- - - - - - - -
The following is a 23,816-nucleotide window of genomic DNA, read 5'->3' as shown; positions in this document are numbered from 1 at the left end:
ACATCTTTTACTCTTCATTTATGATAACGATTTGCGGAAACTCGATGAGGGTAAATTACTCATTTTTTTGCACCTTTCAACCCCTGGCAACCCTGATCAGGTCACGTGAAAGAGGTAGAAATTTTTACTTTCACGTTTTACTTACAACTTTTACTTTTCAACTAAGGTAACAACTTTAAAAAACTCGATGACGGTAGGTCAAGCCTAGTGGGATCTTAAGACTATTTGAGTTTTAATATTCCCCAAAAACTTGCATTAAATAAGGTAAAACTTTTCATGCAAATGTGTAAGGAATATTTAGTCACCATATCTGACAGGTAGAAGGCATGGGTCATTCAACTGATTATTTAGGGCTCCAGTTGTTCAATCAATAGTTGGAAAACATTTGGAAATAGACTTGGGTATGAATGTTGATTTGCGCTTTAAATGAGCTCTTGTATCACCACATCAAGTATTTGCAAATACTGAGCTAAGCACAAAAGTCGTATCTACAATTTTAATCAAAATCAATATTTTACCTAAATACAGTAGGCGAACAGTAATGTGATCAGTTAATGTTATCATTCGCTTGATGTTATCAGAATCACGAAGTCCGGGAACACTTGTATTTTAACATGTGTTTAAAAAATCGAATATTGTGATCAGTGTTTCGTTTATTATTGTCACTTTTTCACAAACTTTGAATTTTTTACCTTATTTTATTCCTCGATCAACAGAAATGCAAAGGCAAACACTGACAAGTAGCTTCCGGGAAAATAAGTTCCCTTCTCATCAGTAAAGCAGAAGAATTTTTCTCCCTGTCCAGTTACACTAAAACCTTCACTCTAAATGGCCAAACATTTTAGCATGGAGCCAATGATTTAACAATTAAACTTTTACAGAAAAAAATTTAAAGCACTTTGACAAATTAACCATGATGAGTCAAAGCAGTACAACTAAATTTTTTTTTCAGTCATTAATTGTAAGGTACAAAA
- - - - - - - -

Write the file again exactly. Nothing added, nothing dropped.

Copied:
The following is a 23,816-nucleotide window of genomic DNA, read 5'->3' as shown; positions in this document are numbered from 1 at the left end:
ACATCTTTTACTCTTCATTTATGATAACGATTTGCGGAAACTCGATGAGGGTAAATTACTCATTTTTTTGCACCTTTCAACCCCTGGCAACCCTGATCAGGTCACGTGAAAGAGGTAGAAATTTTTACTTTCACGTTTTACTTACAACTTTTACTTTTCAACTAAGGTAACAACTTTAAAAAACTCGATGACGGTAGGTCAAGCCTAGTGGGATCTTAAGACTATTTGAGTTTTAATATTCCCCAAAAACTTGCATTAAATAAGGTAAAACTTTTCATGCAAATGTGTAAGGAATATTTAGTCACCATATCTGACAGGTAGAAGGCATGGGTCATTCAACTGATTATTTAGGGCTCCAGTTGTTCAATCAATAGTTGGAAAACATTTGGAAATAGACTTGGGTATGAATGTTGATTTGCGCTTTAAATGAGCTCTTGTATCACCACATCAAGTATTTGCAAATACTGAGCTAAGCACAAAAGTCGTATCTACAATTTTAATCAAAATCAATATTTTACCTAAATACAGTAGGCGAACAGTAATGTGATCAGTTAATGTTATCATTCGCTTGATGTTATCAGAATCACGAAGTCCGGGAACACTTGTATTTTAACATGTGTTTAAAAAATCGAATATTGTGATCAGTGTTTCGTTTATTATTGTCACTTTTTCACAAACTTTGAATTTTTTACCTTATTTTATTCCTCGATCAACAGAAATGCAAAGGCAAACACTGACAAGTAGCTTCCGGGAAAATAAGTTCCCTTCTCATCAGTAAAGCAGAAGAATTTTTCTCCCTGTCCAGTTACACTAAAACCTTCACTCTAAATGGCCAAACATTTTAGCATGGAGCCAATGATTTAACAATTAAACTTTTACAGAAAAAAATTTAAAGCACTTTGACAAATTAACCATGATGAGTCAAAGCAGTACAACTAAATTTTTTTTTCAGTCATTAATTGTAAGGTACAAAA